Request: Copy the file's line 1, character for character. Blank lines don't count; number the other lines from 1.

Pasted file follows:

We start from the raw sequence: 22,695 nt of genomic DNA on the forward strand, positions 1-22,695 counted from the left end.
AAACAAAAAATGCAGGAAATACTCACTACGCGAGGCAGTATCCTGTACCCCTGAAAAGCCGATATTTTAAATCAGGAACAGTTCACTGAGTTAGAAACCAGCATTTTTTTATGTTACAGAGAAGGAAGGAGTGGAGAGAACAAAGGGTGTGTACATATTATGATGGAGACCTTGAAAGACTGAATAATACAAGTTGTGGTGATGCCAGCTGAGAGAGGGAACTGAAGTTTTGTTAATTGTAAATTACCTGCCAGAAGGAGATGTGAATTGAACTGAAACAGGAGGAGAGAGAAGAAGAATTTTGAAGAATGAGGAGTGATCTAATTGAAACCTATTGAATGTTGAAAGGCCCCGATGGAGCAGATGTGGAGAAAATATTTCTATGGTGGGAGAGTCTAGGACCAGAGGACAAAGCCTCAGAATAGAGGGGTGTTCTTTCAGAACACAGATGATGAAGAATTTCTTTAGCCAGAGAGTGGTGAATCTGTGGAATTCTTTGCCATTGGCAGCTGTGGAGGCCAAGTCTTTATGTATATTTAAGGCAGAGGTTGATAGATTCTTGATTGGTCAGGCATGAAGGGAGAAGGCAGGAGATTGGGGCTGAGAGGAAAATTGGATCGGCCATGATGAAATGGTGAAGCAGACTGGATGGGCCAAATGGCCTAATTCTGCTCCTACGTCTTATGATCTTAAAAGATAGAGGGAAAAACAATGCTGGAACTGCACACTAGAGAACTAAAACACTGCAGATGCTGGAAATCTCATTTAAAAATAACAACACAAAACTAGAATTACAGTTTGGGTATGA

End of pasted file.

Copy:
We start from the raw sequence: 22,695 nt of genomic DNA on the forward strand, positions 1-22,695 counted from the left end.